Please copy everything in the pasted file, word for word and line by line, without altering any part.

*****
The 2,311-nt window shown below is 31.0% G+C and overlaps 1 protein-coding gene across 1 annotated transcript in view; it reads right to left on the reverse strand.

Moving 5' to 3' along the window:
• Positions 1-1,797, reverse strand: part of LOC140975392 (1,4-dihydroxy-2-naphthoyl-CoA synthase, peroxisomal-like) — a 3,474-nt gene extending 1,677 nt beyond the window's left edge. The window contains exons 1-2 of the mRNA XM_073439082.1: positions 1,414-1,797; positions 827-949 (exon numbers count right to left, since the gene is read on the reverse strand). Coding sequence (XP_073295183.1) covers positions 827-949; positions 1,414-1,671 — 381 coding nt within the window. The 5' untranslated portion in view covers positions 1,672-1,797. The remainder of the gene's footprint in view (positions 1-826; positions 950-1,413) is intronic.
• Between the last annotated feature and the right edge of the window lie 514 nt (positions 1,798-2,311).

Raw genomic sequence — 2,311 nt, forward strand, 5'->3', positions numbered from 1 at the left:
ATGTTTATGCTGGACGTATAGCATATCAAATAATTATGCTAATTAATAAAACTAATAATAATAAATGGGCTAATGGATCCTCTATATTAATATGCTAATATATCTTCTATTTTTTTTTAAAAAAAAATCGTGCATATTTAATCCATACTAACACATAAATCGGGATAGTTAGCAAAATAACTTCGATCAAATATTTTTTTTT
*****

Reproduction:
The 2,311-nt window shown below is 31.0% G+C and overlaps 1 protein-coding gene across 1 annotated transcript in view; it reads right to left on the reverse strand.

Moving 5' to 3' along the window:
• Positions 1-1,797, reverse strand: part of LOC140975392 (1,4-dihydroxy-2-naphthoyl-CoA synthase, peroxisomal-like) — a 3,474-nt gene extending 1,677 nt beyond the window's left edge. The window contains exons 1-2 of the mRNA XM_073439082.1: positions 1,414-1,797; positions 827-949 (exon numbers count right to left, since the gene is read on the reverse strand). Coding sequence (XP_073295183.1) covers positions 827-949; positions 1,414-1,671 — 381 coding nt within the window. The 5' untranslated portion in view covers positions 1,672-1,797. The remainder of the gene's footprint in view (positions 1-826; positions 950-1,413) is intronic.
• Between the last annotated feature and the right edge of the window lie 514 nt (positions 1,798-2,311).

Raw genomic sequence — 2,311 nt, forward strand, 5'->3', positions numbered from 1 at the left:
ATGTTTATGCTGGACGTATAGCATATCAAATAATTATGCTAATTAATAAAACTAATAATAATAAATGGGCTAATGGATCCTCTATATTAATATGCTAATATATCTTCTATTTTTTTTTAAAAAAAAATCGTGCATATTTAATCCATACTAACACATAAATCGGGATAGTTAGCAAAATAACTTCGATCAAATATTTTTTTTT